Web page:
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Bars and other B.C. businesses affected by pandemic closures to receive more help

Click to play video: 'Another month of closures for B.C. bars and nightclubs' Another month of closures for B.C. bars and nightclubs
Under the latest public health order bars and nightclubs will remain closed until February 16th. Jeff Guignard with the Alliance of Beverage Licensees discusses the financial toll on the industry. – Jan 19, 2022

More financial help is on the way for British Columbia businesses forced to stay closed for at least another month as the province tries to contain the spread of the Omicron variant of COVID-19.

A statement from the Ministry of Jobs, Economic Recovery and Innovation says businesses including event venues, bars, nightclubs and lounges that don’t serve full meals are eligible for grants of up to $20,000, based on staffing levels.

The funds, which double the amount available to those businesses, can be claimed through the provincial COVID-19 Closure Relief Grant.

Read more: Businesses indirectly hit in lockdowns slipping through cracks of COVID supports

Businesses ordered by the provincial health officer to remain closed until at least Feb. 16 are eligible for the larger amount, while those that have been allowed to reopen can claim up to $10,000.

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The province says the $4-million extension of the grant program complements existing federal assistance, including the Local Lockdown Program and the Canada Worker Lockdown Benefit, which provide wage, rent or income support to those affected by pandemic-related closures.

Ravi Kahlon, the minister of jobs, economic recovery and innovation, says the province has increased the funding because some sectors are still affected by public health measures.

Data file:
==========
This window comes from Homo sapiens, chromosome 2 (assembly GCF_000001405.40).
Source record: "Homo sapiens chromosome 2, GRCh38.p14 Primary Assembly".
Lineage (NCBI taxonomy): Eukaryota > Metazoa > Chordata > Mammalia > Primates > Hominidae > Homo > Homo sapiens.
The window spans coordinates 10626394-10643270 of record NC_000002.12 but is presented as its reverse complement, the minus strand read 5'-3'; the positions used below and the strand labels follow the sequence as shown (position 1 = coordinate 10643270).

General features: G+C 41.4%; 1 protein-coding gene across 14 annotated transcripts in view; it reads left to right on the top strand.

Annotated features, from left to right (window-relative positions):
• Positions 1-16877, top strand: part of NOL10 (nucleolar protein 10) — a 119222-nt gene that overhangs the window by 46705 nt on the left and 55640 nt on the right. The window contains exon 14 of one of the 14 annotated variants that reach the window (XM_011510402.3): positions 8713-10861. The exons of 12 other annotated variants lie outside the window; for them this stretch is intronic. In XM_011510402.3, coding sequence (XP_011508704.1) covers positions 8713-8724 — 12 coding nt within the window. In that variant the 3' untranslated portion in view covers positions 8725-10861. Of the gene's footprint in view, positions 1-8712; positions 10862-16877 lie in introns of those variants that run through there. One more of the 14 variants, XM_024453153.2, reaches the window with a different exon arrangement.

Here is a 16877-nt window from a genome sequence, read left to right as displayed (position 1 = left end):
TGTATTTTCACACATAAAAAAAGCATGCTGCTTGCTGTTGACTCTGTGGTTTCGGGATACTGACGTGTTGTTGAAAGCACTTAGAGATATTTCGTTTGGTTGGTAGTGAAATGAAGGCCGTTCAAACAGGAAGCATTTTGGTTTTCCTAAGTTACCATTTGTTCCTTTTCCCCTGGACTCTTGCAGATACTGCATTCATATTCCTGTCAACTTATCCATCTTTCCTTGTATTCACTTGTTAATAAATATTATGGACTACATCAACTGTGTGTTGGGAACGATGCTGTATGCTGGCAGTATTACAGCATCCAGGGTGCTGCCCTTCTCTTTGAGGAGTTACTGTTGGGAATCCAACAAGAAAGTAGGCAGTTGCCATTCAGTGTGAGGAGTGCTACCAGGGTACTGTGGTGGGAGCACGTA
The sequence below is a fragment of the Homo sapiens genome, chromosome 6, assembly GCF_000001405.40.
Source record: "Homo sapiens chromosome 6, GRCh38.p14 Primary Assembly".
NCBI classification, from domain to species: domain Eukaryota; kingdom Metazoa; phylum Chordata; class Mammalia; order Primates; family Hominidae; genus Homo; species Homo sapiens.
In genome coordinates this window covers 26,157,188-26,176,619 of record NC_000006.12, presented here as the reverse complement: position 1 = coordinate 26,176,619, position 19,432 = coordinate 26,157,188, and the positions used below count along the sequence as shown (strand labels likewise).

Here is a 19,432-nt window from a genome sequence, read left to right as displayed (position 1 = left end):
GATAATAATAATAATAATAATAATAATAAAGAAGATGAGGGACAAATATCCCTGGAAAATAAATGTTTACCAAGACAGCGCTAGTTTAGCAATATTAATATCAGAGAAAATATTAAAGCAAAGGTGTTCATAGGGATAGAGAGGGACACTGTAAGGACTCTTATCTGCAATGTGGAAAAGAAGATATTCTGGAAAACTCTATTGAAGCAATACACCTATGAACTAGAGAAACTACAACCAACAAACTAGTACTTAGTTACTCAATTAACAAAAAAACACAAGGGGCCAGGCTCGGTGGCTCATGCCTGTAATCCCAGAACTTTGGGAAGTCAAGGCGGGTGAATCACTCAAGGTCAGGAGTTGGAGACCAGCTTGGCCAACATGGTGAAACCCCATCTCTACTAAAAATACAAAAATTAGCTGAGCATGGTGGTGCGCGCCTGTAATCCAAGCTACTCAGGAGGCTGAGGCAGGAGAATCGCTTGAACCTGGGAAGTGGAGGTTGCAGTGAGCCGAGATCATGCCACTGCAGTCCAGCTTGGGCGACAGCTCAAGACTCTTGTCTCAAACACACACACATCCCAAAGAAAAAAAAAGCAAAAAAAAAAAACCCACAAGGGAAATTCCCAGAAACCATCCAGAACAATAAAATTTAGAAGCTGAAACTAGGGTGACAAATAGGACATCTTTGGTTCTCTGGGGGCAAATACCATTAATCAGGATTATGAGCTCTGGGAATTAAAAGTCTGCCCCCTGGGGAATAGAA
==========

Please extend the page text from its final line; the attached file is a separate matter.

Click to play video: 'BC gyms to gradually reopen, other restrictions extended' BC gyms to gradually reopen, other restrictions extended
BC gyms to gradually reopen, other restrictions extended – Jan 19, 2022

The Omicron variant is also forcing service changes in the Northern, Interior and Island health authorities. All three have announced adjustments in anticipation of staffing shortages and an increase in patients because of a wave of COVID-19 infections.

Each authority has postponed surgeries, while Island and Interior Health are relocating staff in an effort to maintain safe patient care.

Interior Health says in a news release that it has closed in-patient services at health centres in Clearwater, Invermere and Lillooet to stabilize emergency departments. It says those who have been affected by the closures will be contacted. On Vancouver Island, staffing levels at larger acute care sites are being beefed up by moving ambulatory and surgical workers to areas of critical demand, Island Health says.

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Provincial health officer Dr. Bonnie Henry has warned that a peak of COVID-19 patients will be arriving in hospitals this week after infections in the community topped out earlier this month.

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